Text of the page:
I am always interested in new ways of delivering virtual desktops. Although it is still not the year of VDI, there are plenty of customers who need remote access to a desktop. Tonight, I heard from Tocariowho is based in Stuttgart and have a turn-key solution for service providers and medium businesses to deliver desktops from a data center. The desktops can run any x86 operating system, as all display and device remoting are provided in the virtual hardware (KVM hypervisor) rather than using in-guest drivers and agents. The client side can be a mobile device with a native client or an HTML5 client. The HTML5 client even has screen sharing, potentially for dozens of students watching one VM’s screen in their web browser.
Deployment starts with a scale-out management component that is usually on existing virtualization but can be bare metal. Then the physical hosts are deployed from those management hosts, KVM on bare metal. The hosts consume shared storage, either NFS or iSCSI to provide resilience. The management cluster offers load balancing and the usual brokering. There is full multi-tenancy for service providers and larger businesses. Service providers also get nested multi-tenancy. A reseller can have their clients access through the reseller’s tenant portal as if the platform belonged to the reseller but without the management requirement. Service providers also get some built-in sales enablement, such as a self-service trial function built-in. All licensing is per-desktop VM; service providers pay for usage per-month while on-premises deployment is bought in packs of 10 or 100 desktops, again priced per desktop per month.
Having decided that HCI is all about simplified deployment and management, I have started thinking about how simple it is to manage modern on-premises infrastructure. I feel that HCI is often compared with the technology it is replacing, rather than the alternatives that are available now. One aspect of that it when an HCI vendor says that a client replaced five racks of five-year-old equipment with half a rack of HCI. A new SAN and servers would not require five racks, so some of the reduced footprint is about hardware generations, rather than HCI. Another aspect is simplified management. HCI uses management that is centered around VMs and ideally policy based. Older architectures tend to have isolated control of each hardware type: compute, network, and storage. Comparing HCI’s simple management to a ten-year-old management practice is also not valid, HCI needs to be compared to the manageability of modern products with which HCI products compete.
I usually think of SolarWinds as a suite of on-premises software that helps monitor and manage many aspects of IT and application infrastructure. While this is true, it isn’t the complete story. As I have heard at a couple of Tech Field Day events (TFD13 & TFD16 plus TFD disclaimer), SolarWinds also has a suite of online services that can help monitor and manage, even without on-premises SolarWinds management. This shift, towards SaaS solutions for management, is essential in a couple of ways. It seems evident that cloud-native applications would be managed by cloud-native management platforms, it makes sense to use current application architectures. Initially, it was less clear that managing on-premises infrastructure from cloud-based services was a smart idea. For some uses it is still not acceptable, some on-premises infrastructure does have to be managed wholly on-premises. But there is a lot to like about a management application as a service, it is always up-to-date and was implemented following the vendor’s best practices. It always has enough capacity for your business growth without a lot of planning by your IT team. So, what are these online management products that SolarWinds has?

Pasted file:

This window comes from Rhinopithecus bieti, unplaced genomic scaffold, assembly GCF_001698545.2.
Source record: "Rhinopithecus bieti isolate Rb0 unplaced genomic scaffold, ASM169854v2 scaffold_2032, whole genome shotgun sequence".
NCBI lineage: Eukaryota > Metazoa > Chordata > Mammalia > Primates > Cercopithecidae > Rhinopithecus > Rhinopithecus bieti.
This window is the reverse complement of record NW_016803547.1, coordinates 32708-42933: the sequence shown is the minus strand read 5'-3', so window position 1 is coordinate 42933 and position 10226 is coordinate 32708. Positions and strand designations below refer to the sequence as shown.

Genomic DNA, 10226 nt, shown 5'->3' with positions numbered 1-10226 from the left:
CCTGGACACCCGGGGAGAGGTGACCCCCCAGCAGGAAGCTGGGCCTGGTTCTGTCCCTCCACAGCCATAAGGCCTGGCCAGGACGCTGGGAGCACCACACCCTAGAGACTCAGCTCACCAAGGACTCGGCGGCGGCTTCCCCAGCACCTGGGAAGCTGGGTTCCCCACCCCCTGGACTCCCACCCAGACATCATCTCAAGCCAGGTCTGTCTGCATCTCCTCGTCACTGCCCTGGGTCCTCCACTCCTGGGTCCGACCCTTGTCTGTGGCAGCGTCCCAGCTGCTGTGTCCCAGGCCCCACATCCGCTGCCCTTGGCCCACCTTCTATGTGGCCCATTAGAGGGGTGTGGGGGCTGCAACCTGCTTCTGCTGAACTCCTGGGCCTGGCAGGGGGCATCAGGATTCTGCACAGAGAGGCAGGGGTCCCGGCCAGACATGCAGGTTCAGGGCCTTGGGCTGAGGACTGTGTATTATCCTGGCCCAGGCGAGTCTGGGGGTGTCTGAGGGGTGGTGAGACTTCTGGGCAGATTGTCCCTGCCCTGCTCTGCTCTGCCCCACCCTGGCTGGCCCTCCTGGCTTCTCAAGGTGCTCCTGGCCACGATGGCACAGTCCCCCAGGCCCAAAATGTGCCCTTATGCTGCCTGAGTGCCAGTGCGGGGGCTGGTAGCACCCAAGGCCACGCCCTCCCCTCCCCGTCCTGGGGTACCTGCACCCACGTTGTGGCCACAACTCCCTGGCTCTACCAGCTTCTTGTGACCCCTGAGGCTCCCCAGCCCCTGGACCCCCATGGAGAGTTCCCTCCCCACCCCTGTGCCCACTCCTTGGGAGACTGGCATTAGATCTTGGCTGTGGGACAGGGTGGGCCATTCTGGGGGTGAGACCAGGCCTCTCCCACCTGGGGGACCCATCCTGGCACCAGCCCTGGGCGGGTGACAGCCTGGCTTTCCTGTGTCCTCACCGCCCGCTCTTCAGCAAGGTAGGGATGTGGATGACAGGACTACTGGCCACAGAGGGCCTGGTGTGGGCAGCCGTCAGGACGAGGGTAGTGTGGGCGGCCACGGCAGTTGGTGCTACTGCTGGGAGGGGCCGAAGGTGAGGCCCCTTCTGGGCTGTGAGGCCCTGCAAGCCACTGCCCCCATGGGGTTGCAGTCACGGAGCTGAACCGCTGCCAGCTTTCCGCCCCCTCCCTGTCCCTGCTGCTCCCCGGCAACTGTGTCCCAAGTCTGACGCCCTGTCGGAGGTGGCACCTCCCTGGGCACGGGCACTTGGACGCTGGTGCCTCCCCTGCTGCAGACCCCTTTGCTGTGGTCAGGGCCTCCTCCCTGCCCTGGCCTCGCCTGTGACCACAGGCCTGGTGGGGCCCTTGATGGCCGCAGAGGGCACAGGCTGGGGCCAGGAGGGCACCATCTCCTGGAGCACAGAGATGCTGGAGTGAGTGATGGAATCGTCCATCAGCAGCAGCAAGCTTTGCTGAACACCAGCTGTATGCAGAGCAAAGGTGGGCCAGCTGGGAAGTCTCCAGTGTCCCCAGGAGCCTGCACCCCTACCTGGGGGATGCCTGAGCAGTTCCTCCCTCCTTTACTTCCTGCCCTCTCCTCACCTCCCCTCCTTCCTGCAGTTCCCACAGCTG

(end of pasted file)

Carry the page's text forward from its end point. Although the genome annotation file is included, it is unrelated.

The spring conference season is upon us, and particularly upon me. I am starting the season with a trip to Dell Technologies World (DTW) in Las Vegas at the end of April. I will be attending the conference as the guest of Dell, who will provide my flights, hotel accommodation, probably some nice hospitality, and access to some interesting people. I am interested to see the continued merging of the EMC and Dell data center product lines. Now that the initial dust has settled I expect to see some announcements around the development of some products and silence about others. This will tell us the makeup of the combined storage product line. After the Dell presentation at TFD16 in February, my interest in managing fleets of x86 servers is renewed, so I will be looking for more stories about how easy it is to manage dozens of servers. For me, this is a great comparison to the ease of management that we expect from HyperConverged products. While I’m talking about HCI, I really do need to learn a bit more about Dell’s VxRail product as I hear that it is hugely successful.
I will be in Las Vegas April 29th to May 2nd, although DTW continues until the 3rd. It will be a big geek week in Las Vegas, InteropITX will be in town the same week. I have a pass for Interop, so may see people there as well as at DTW.
What information do your organization’s security tools take as input to decide whether an action is safe? Most security software only takes IT technical information as inputs; firewalls use IP information and malware detection often uses file fingerprinting. I think we know that there are significant shortcomings with just looking at IT data when we assess risk. These inputs fail to address the most significant threat in any security landscape, the people. At Tech Field day 16 we heard from Forcepoint (video here) about how their User and Entity Behaviour Analytics (UEBA) product takes a lot of external data to make decisions about the risk associated with specific actions by a staff member, or other entity. My usual TFD disclaimer applies.